Like an obstinate weed that just won’t die, the debate over school vouchers returned to the Capitol for the 11th straight legislative session on Thursday.
With former U.S. Sen. Phil Gramm and GOP mega-donor James Leininger on hand to testify in front of dozens of adamant voucher supporters, the hearing took on a carnival-like atmosphere at times.
Some voucher advocates, including Sen. Donna Campbell (R-New Braunfels), used Thursday’s hearing on a pair of school voucher bills to rail about the state of public schools.
“Today we have a monstrosity, a monopoly,” Campbell said. “It’s called public school.”
Campbell’s solution to the monstrous public school system, Senate Bill 276, would pay parents up to 60 percent of the statewide average per-student cost of operating public schools if they move their children to private schools. That would amount to about $5,200 per student, Campbell said.
Testifying in favor Campbell’s bill, Gramm repeated the common, if vehemently disputed, trope: Our public schools are failing.
“I believe we need dramatic action,” Gramm said. “When you have over a 40 percent dropout rate, and when you have schools that year after year after year cannot meet minimum standards, something is wrong.”
According to the Texas Education Agency, Gramm was wrong. Texas’ annual dropout rate for grades 7-12 was only 1.6 percent in 2012-2013. The long-term dropout rate for the class of 2013 was 6.6 percent. And just a few days ago, Gov. Greg Abbott shared the exciting news on Twitter that Texas’ graduation rate among black and Hispanic students was first in the nation.
Despite being scotched repeatedly in the past by an alliance of Democrats and rural Republicans, proponents of vouchers—Campbell calls them “taxpayer savings grants”—say they may have a chance of passing this session.
“If it’s going to happen, it’s going to happen this session,” Vance Ginn of the right-leaning Texas Public Policy Foundation told the Observer. “This is the best opportunity that we’ve seen because of the push that we are getting from leadership.”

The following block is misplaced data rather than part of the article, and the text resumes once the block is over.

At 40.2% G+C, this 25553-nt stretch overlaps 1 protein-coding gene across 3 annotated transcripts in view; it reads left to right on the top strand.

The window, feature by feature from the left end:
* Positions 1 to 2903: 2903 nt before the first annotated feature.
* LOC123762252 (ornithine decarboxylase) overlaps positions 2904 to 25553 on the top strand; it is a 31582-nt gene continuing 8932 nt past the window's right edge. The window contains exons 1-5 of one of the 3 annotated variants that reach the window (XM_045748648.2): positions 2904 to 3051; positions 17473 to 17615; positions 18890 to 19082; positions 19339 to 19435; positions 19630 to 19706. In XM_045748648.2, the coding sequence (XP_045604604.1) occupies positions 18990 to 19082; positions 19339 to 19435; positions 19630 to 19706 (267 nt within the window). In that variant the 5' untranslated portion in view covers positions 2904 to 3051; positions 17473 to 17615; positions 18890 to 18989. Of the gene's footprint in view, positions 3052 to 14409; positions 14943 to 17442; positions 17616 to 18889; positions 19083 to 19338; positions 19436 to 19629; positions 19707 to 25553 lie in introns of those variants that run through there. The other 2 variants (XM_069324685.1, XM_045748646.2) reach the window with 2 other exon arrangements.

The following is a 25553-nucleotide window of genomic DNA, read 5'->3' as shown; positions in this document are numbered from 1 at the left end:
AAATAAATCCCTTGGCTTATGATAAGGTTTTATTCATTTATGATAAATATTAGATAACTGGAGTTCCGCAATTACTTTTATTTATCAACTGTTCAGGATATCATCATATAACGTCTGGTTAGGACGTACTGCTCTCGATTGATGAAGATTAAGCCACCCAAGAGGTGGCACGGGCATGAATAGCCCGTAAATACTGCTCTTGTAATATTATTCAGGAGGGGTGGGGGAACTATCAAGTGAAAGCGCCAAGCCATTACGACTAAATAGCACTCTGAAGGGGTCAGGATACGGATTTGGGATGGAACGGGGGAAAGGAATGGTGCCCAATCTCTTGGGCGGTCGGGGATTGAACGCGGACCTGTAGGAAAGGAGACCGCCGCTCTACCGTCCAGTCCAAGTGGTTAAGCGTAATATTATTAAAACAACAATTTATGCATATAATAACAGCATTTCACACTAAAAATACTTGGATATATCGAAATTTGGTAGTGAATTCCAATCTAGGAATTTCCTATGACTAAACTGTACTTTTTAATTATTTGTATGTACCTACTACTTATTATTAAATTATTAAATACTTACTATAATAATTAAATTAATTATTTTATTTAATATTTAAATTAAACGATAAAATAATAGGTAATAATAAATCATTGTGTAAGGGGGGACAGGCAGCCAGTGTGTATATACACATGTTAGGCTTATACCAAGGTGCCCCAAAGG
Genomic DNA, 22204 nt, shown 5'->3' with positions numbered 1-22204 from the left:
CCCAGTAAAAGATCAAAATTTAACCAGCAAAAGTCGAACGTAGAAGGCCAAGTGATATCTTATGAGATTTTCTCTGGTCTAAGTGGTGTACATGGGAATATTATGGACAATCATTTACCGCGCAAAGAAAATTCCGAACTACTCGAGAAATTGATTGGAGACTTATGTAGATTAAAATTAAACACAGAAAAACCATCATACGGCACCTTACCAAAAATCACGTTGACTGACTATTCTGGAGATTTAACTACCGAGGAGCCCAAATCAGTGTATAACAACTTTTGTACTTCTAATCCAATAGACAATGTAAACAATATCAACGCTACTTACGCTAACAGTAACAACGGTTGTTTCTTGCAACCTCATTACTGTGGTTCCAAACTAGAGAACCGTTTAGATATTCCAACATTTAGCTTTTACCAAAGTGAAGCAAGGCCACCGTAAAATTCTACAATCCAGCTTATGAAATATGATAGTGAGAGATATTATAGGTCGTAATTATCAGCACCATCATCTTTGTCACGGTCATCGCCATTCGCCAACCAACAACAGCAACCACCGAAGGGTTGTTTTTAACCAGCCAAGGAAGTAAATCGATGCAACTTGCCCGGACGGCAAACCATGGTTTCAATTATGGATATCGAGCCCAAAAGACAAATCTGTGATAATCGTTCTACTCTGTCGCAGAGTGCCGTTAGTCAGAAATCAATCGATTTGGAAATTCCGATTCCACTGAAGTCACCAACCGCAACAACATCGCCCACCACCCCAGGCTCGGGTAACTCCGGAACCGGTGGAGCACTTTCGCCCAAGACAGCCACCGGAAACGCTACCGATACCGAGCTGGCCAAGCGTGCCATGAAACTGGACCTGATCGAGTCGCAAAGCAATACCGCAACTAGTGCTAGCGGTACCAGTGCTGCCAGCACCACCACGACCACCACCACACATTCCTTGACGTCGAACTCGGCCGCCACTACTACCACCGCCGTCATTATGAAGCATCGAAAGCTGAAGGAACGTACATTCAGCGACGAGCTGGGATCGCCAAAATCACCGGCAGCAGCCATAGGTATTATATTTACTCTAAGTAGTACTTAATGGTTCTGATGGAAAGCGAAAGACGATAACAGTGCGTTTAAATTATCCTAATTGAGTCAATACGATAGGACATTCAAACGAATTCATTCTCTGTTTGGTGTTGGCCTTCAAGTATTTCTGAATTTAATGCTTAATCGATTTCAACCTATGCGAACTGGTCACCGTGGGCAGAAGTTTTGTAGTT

Ginn was referring to Lt. Gov. Dan Patrick, who is an adamant supporter of vouchers and has made them one of his legislative priorities.
Patrick even showed up to testify—and snap a selfie. Patrick invoked the experience of Leininger, who funded thousands of private school scholarships for students in San Antonio’s Edgewood ISD.
“Guess what happens in the Edgewood school district?” Patrick said. “[Their test scores] went up dramatically because of the competition that was created.”
Leininger, a multi-millionaire who founded TPPF and is considered one of Texas’ most powerful political powerbrokers, testified earlier in the day about his positive experience with private school scholarships in the Edgewood district.
According to a report from the National Education Association, Edgewood lost $5,800 for every student who used a scholarship to leave the district, and “the resulting loss of $4.8 million caused numerous disruptions and dimunitions [sic] in the quality of education for public school students.”
In addition to draining funds from public schools, critics voiced other major concerns: lack of accountability for private schools, which are exempted from state testing, and the high cost of private school tuition. While Campbell’s bill may provide up to $5,200 to cover that tuition, the average private high school tuition cost is almost $9,000 per year in Texas. Upper-echelon schools often charge more than $20,000 per year.
While Ginn says Campbell’s bill has the best chance of passing out of committee, the Education Committee also heard testimony on Senate Bill 642 by Paul Bettencourt (R-Houston).
Bettencourt’s bill would give private businesses a tax credit for creating private school scholarships, a plan similar to one proposed by Patrick and Campbell in 2013.
Pastor Kyle Henderson of First Baptist Church in Athens testified that voucher proponent’s attacks on public schools and teachers bothered him.
“I am stunned by the disdain expressed to public school teachers in this room,” Henderson said.
Joanna Sanchez, University of Texas education policy researcher and policy fellow for Rep. Mary Gonzalez (D-Clint), says that studies on vouchers and student outcomes don’t suggest they can improve student achievement on a large scale.
“The empirical evidence shows that vouchers lead to increased sorting of students by socioeconomic status, and does not support the claim that vouchers help disadvantaged children” Sanchez told the Observer.
Sen. Sylvia Garcia (D-houston) voiced perhaps the most vehement opposition to the bills.
“Isn’t this just a money grab by non-public schools?” Garca asked.
Both bills were left pending in committee.